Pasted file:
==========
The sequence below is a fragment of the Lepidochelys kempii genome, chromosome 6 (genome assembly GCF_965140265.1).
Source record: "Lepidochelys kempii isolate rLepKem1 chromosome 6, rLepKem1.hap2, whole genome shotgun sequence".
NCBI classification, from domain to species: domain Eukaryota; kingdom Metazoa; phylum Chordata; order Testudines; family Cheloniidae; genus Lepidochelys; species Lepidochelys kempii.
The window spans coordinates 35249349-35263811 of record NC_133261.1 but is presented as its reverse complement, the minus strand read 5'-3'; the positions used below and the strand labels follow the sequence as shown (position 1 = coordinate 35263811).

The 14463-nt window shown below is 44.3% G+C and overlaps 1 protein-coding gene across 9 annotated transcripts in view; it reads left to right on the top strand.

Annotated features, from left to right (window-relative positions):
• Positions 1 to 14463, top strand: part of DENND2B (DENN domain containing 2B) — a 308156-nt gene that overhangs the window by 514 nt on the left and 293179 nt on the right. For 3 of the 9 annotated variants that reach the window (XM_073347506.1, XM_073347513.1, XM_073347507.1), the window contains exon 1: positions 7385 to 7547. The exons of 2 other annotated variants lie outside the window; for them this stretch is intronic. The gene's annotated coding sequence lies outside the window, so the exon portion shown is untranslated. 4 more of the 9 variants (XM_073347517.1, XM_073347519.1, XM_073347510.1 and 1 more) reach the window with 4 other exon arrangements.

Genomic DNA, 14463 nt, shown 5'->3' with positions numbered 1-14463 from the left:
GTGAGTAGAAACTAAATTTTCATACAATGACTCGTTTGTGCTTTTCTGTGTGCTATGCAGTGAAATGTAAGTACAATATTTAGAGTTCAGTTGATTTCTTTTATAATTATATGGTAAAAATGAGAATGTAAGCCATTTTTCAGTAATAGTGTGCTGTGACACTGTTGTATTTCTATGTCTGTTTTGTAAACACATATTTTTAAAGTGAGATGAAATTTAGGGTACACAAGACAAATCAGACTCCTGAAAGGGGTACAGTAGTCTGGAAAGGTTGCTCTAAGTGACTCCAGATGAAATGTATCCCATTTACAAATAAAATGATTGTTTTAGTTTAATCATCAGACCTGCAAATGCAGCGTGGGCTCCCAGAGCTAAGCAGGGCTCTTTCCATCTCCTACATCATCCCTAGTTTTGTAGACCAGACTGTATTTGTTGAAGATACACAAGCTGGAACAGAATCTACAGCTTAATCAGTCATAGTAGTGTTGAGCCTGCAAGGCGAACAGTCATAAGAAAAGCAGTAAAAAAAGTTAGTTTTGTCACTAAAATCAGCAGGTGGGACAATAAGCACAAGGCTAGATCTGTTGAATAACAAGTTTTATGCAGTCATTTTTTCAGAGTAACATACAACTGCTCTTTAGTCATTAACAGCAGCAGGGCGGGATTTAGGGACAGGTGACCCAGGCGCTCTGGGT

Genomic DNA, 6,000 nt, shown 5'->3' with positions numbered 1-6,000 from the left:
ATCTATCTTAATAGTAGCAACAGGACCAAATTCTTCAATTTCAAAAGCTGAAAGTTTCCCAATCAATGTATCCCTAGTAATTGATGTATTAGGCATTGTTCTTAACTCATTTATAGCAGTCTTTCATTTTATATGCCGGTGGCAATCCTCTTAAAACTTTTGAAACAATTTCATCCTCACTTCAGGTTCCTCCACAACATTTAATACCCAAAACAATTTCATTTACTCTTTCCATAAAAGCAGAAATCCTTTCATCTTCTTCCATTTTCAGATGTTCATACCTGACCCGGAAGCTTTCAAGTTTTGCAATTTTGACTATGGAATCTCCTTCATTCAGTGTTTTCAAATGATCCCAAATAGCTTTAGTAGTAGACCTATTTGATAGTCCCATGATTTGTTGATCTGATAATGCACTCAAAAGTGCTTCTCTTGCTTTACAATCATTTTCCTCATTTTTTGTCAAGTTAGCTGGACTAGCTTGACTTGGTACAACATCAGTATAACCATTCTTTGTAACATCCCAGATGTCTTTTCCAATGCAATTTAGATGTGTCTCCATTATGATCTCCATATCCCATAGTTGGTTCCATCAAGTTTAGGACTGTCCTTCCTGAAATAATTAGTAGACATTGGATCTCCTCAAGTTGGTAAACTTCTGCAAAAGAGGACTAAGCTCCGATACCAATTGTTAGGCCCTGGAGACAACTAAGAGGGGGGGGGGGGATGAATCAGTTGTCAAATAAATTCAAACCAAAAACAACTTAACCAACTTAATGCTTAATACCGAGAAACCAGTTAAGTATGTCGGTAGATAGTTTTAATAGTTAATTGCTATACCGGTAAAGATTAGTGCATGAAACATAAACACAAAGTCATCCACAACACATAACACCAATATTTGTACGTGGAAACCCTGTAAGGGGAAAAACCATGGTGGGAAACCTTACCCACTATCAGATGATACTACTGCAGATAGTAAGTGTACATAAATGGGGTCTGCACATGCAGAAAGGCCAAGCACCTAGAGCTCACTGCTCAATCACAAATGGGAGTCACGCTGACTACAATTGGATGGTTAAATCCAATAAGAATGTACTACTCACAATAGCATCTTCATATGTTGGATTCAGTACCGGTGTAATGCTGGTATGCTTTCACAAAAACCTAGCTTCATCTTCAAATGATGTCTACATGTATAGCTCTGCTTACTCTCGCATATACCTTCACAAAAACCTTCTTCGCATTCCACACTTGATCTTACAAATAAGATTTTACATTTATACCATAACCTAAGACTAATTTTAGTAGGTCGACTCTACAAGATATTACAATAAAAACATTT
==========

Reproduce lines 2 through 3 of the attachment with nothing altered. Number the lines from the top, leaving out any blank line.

Source record: "Lepidochelys kempii isolate rLepKem1 chromosome 6, rLepKem1.hap2, whole genome shotgun sequence".
NCBI classification, from domain to species: domain Eukaryota; kingdom Metazoa; phylum Chordata; order Testudines; family Cheloniidae; genus Lepidochelys; species Lepidochelys kempii.